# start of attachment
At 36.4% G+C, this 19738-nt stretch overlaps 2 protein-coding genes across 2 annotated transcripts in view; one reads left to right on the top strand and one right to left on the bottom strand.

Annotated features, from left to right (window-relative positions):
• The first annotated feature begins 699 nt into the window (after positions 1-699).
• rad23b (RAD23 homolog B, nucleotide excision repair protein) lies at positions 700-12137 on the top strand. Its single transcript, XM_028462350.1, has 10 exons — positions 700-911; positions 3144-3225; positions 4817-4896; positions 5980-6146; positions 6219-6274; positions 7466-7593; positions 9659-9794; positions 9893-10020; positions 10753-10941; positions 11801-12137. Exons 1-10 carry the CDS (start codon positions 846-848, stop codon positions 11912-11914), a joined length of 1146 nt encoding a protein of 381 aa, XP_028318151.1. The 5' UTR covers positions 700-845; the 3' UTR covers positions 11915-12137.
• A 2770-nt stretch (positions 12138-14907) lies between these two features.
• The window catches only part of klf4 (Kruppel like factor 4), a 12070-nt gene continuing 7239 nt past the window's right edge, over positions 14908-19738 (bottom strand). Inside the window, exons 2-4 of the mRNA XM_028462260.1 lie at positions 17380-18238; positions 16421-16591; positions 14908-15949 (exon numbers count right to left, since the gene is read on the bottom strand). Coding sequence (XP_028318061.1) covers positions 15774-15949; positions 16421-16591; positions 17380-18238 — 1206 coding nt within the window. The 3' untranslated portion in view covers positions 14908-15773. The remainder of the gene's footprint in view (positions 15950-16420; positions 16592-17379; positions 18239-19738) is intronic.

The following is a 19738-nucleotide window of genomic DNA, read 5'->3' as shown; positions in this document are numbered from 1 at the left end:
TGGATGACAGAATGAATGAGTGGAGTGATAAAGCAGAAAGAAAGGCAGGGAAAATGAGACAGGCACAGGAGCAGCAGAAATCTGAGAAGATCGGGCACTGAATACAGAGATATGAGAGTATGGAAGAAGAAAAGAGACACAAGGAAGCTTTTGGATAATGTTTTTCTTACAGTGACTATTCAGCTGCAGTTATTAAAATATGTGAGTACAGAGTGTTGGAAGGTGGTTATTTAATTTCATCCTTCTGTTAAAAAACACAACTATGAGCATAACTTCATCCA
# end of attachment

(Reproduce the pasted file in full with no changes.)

At 36.4% G+C, this 19738-nt stretch overlaps 2 protein-coding genes across 2 annotated transcripts in view; one reads left to right on the top strand and one right to left on the bottom strand.

Annotated features, from left to right (window-relative positions):
• The first annotated feature begins 699 nt into the window (after positions 1-699).
• rad23b (RAD23 homolog B, nucleotide excision repair protein) lies at positions 700-12137 on the top strand. Its single transcript, XM_028462350.1, has 10 exons — positions 700-911; positions 3144-3225; positions 4817-4896; positions 5980-6146; positions 6219-6274; positions 7466-7593; positions 9659-9794; positions 9893-10020; positions 10753-10941; positions 11801-12137. Exons 1-10 carry the CDS (start codon positions 846-848, stop codon positions 11912-11914), a joined length of 1146 nt encoding a protein of 381 aa, XP_028318151.1. The 5' UTR covers positions 700-845; the 3' UTR covers positions 11915-12137.
• A 2770-nt stretch (positions 12138-14907) lies between these two features.
• The window catches only part of klf4 (Kruppel like factor 4), a 12070-nt gene continuing 7239 nt past the window's right edge, over positions 14908-19738 (bottom strand). Inside the window, exons 2-4 of the mRNA XM_028462260.1 lie at positions 17380-18238; positions 16421-16591; positions 14908-15949 (exon numbers count right to left, since the gene is read on the bottom strand). Coding sequence (XP_028318061.1) covers positions 15774-15949; positions 16421-16591; positions 17380-18238 — 1206 coding nt within the window. The 3' untranslated portion in view covers positions 14908-15773. The remainder of the gene's footprint in view (positions 15950-16420; positions 16592-17379; positions 18239-19738) is intronic.

The following is a 19738-nucleotide window of genomic DNA, read 5'->3' as shown; positions in this document are numbered from 1 at the left end:
TGGATGACAGAATGAATGAGTGGAGTGATAAAGCAGAAAGAAAGGCAGGGAAAATGAGACAGGCACAGGAGCAGCAGAAATCTGAGAAGATCGGGCACTGAATACAGAGATATGAGAGTATGGAAGAAGAAAAGAGACACAAGGAAGCTTTTGGATAATGTTTTTCTTACAGTGACTATTCAGCTGCAGTTATTAAAATATGTGAGTACAGAGTGTTGGAAGGTGGTTATTTAATTTCATCCTTCTGTTAAAAAACACAACTATGAGCATAACTTCATCCA